Ephedra-free Hydroxycut now at exchanges
January 27, 2003
Four months after being removed from base exchange stores, the weight loss supplement Hydroxycut is back on shelves.
But the product now offered does not contain the harmful ingredient that prompted the product to be removed last fall.
“It’s a new formula that’s ephedra-free, it doesn’t contain Ma Huang,” said Master Sgt. Howard Smith, Army and Air Force Exchange Service spokesman in Okinawa.
In August, AAFES pulled Hydroxycut and other supplements containing ephedra, or Ma Huang, the Chinese name for the herbal ingredient.
A series of incidents involving adverse medical reactions was reported in the United States, however, no reports of adverse reactions involving the herbal ingredient surfaced in the Far East.
In October, the American Medical Association urged the Food and Drug Administration to remove products containing ephedra, calling the risk/benefit ratio of ephedra-laced products unacceptable.
More than 1,000 people voluntarily submitted Adverse Event Reports associated with ephedra to the FDA, Dr. Ron Davis, an AMA trustee said during congressional testimony last year.
Last spring, a soldier at Fort Hood, Texas, died during physical training from an apparent heart attack.
A May 13 memo from Lt. Gen. B.B. Bell, then commander of Third Armored Corps and Fort Hood, said the soldier “was likely taking a nutritional supplement containing a combination of Ma Huang and guarana, a natural form of caffeine.”
AAFES pulled performance-enhancing nutritional supplements containing ephedra from its stores, and concession stores such as GNC in the States and at some overseas bases. Those products included Hydroxycut, Metabolift, Diet Fuel, Ripped Fuel and Xenadrine.
Signs stating the removal of products containing ephedra from AAFES store shelves are posted in aisles where dietary supplements are sold.
The ephedra-free Hydroxycut, according to the product’s label, contains the same fat-burning supplement as the original formula.
Ma Huang is no longer in the product, however, green tea leaf standardized for 210 milligrams of caffeine is a listed ingredient.
Also listed on the label is a proprietary compound called HydroxyTea containing 1,000 milligrams of hydroxycitric acid.
That ingredient, according to the Muscle Tech Research and Development Inc. Web site, “has been scientifically shown to support thermogenesis and energy metabolism.”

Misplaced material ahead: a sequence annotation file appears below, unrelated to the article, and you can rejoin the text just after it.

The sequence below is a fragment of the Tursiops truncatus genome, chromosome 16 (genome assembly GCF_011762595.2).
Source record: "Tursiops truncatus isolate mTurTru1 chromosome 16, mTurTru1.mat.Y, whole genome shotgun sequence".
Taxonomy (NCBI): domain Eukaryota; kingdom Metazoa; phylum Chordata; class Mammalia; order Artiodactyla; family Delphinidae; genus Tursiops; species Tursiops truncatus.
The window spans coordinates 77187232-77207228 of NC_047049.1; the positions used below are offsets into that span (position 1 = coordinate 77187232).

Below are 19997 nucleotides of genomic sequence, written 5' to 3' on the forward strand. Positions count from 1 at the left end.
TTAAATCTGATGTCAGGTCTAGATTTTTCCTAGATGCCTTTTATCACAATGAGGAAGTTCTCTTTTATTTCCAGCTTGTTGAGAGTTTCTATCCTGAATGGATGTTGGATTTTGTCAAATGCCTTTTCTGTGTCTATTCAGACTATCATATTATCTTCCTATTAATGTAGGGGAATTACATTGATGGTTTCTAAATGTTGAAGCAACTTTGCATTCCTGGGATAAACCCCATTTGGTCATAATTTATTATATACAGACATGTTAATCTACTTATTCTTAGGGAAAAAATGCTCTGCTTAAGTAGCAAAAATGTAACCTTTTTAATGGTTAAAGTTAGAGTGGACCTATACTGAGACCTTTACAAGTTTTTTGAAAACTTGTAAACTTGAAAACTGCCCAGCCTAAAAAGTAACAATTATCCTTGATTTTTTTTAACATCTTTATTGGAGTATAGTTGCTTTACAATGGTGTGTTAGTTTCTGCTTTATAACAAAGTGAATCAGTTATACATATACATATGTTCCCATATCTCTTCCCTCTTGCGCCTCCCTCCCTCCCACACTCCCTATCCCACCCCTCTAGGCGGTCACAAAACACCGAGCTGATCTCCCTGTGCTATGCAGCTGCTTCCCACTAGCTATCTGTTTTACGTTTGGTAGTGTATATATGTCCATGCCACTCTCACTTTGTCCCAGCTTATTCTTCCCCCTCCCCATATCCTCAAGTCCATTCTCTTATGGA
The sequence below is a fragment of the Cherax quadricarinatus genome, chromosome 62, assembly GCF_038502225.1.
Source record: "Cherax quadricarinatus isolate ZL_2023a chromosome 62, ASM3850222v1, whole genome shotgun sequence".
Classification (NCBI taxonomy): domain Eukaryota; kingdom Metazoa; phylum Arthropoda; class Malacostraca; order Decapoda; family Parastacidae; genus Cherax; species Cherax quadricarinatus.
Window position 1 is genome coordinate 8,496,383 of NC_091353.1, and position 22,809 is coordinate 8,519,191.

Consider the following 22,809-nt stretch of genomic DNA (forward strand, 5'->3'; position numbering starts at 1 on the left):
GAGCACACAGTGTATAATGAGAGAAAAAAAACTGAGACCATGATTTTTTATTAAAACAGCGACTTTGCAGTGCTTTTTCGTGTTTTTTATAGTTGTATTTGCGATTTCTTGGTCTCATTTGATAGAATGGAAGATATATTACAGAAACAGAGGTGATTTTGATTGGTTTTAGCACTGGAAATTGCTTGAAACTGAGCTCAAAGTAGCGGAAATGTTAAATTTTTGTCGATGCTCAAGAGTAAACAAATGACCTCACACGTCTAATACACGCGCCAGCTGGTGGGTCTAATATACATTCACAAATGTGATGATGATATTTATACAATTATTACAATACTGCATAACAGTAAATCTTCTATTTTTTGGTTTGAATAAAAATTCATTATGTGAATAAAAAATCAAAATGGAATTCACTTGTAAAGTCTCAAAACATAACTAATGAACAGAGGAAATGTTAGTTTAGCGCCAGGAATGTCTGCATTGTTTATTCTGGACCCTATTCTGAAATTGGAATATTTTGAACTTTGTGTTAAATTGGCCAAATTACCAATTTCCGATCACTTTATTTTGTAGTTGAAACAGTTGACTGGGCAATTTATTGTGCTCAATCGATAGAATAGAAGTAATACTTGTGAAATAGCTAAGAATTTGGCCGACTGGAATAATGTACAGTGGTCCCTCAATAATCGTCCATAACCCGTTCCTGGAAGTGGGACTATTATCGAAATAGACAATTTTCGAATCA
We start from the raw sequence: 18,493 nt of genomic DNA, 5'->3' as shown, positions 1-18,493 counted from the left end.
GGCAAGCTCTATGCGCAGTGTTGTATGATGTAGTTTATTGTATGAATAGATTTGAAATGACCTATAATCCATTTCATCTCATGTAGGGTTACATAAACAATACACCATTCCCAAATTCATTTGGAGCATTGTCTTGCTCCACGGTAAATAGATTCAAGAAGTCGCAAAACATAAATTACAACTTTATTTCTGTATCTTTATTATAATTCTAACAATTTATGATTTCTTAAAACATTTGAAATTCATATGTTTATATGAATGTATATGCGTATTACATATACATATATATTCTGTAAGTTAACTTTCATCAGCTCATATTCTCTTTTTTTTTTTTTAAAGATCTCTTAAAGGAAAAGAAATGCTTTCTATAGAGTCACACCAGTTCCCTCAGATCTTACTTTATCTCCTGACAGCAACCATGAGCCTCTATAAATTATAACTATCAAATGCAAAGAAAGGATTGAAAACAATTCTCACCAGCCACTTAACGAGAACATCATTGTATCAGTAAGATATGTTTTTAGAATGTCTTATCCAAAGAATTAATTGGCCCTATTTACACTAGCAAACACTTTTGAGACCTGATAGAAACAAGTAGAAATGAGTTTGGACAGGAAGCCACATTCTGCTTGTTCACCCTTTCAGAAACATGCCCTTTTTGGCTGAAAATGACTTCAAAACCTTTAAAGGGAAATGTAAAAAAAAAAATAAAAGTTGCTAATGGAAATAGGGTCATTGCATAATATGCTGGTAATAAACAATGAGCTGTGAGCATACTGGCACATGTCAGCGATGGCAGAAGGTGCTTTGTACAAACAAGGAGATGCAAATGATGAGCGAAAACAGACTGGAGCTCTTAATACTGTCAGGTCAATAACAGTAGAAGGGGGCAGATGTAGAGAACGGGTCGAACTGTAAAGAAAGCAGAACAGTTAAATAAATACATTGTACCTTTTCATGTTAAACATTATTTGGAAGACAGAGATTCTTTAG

The label recommends users take Hydroxycut in combination with a 2,000 calorie a day diet, and an exercise plan such as 30 minutes of walking five times a week.
An employee at Muscle Tech in Mississauga, Ontario, Canada, producers of Hydroxycut, said Friday the new formula is more efficient than the ephedra formula.
During an eight-week trial study, she said it was shown that there was a weight loss of two pounds with Hydroxycut’s ephedra formula, and a 10-12 pound loss using the ephedra-free formula among persons in the study.
“Actually, it’s supposed to be even better,” said the employee, who declined to give her name. “Our propriety blend works better at burning fat than the product containing ephedra.”
Officials at Muscle Tech did not return calls from Stars and Stripes.
Smith said new formula Hydroxycut is being sold at GNC stores in Okinawa.
“It’s apparently selling very well,” he said.
In 1998, The Journal of the American Medical Association posted a study of hydroxycitric acid derived from garcinia cambogia on its Web site.
Dr. Steven B. Heymsfield of the Obesity Research Center, St. Luke’s-Roosevelt Hospital, Columbia University College of Physicians and Surgeons, N.Y., led a five-person team examining the potential of garcinia cambognia as an anti-obesity agent.
The study was supported by National Institutes of Health grants, and a contract with Thompson Medical Company, a West Palm Beach, Fla., manufacturer of products that contain garcinia cambogia.
Garcinia cambogia is a yellowish, pumpkin-shaped tropical fruit native to India and Southeast Asian countries.
Hydroxycitric acid is found in the fruit and its rind. It is used as a component in many commercial dietary supplements including Citrimax.
The hydroxycitric acid, according to Web-based herbal information databases, suppresses appetite by redirecting calories away from fat production and towards the formation of glycogen, the stored form of glucose, and one of the body’s primary sources of energy.
The randomized controlled trial objective, the JAMA study indicated, was to determine the efficiency of garcinia cambogia for body weight and fat mass loss in 135 overweight persons.
During a 12-week study period, two groups of subjects randomly received 1500 milligrams of hydroxycitric acid per day, or a placebo.
Both groups were prescribed a high-fiber, low-energy diet, the JAMA report stated, and body weights were evaluated every other week. Fat mass was measured at the beginning and the end of the study.
Results showed there were no significant differences in estimated percentage of body fat mass loss between treatment subjects, the report noted.
Garcina cambognia, the study concluded, failed to produce significant weight loss and fat mass loss beyond that observed by persons taking the placebo.
Hydroxycut cannot be sold in Japan, according to the Japanese health ministry, unless it meets stringent requirements as a medicine.
Hiroko Amamo, a Ministry of Health, Labor and Welfare spokesman, said the ministry wasn’t aware of the product which can be bought by Japanese residents over the Internet.